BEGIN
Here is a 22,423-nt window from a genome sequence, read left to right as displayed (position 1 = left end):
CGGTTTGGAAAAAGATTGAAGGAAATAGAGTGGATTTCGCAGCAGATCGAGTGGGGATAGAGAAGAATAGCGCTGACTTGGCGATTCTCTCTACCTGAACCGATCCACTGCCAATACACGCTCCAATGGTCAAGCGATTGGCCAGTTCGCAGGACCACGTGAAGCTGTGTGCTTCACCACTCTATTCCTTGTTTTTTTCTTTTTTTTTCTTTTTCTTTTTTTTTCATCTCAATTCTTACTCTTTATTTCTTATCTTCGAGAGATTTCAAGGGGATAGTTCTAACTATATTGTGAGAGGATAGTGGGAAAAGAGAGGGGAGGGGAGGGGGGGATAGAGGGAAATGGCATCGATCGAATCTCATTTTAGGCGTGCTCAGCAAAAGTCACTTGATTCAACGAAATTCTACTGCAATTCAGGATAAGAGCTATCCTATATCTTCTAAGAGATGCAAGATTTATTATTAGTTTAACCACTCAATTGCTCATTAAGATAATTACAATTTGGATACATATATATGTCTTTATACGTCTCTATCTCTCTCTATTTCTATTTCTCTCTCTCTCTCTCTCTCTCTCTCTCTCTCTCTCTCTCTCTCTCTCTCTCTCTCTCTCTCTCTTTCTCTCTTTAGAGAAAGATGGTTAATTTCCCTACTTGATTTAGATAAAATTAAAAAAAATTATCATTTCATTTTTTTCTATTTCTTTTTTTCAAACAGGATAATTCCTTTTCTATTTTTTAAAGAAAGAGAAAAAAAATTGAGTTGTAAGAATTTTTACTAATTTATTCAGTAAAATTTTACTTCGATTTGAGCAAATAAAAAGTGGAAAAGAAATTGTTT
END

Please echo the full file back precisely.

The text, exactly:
Here is a 22,423-nt window from a genome sequence, read left to right as displayed (position 1 = left end):
CGGTTTGGAAAAAGATTGAAGGAAATAGAGTGGATTTCGCAGCAGATCGAGTGGGGATAGAGAAGAATAGCGCTGACTTGGCGATTCTCTCTACCTGAACCGATCCACTGCCAATACACGCTCCAATGGTCAAGCGATTGGCCAGTTCGCAGGACCACGTGAAGCTGTGTGCTTCACCACTCTATTCCTTGTTTTTTTCTTTTTTTTTCTTTTTCTTTTTTTTTCATCTCAATTCTTACTCTTTATTTCTTATCTTCGAGAGATTTCAAGGGGATAGTTCTAACTATATTGTGAGAGGATAGTGGGAAAAGAGAGGGGAGGGGAGGGGGGGATAGAGGGAAATGGCATCGATCGAATCTCATTTTAGGCGTGCTCAGCAAAAGTCACTTGATTCAACGAAATTCTACTGCAATTCAGGATAAGAGCTATCCTATATCTTCTAAGAGATGCAAGATTTATTATTAGTTTAACCACTCAATTGCTCATTAAGATAATTACAATTTGGATACATATATATGTCTTTATACGTCTCTATCTCTCTCTATTTCTATTTCTCTCTCTCTCTCTCTCTCTCTCTCTCTCTCTCTCTCTCTCTCTCTCTCTCTCTCTCTCTCTCTTTCTCTCTTTAGAGAAAGATGGTTAATTTCCCTACTTGATTTAGATAAAATTAAAAAAAATTATCATTTCATTTTTTTCTATTTCTTTTTTTCAAACAGGATAATTCCTTTTCTATTTTTTAAAGAAAGAGAAAAAAAATTGAGTTGTAAGAATTTTTACTAATTTATTCAGTAAAATTTTACTTCGATTTGAGCAAATAAAAAGTGGAAAAGAAATTGTTT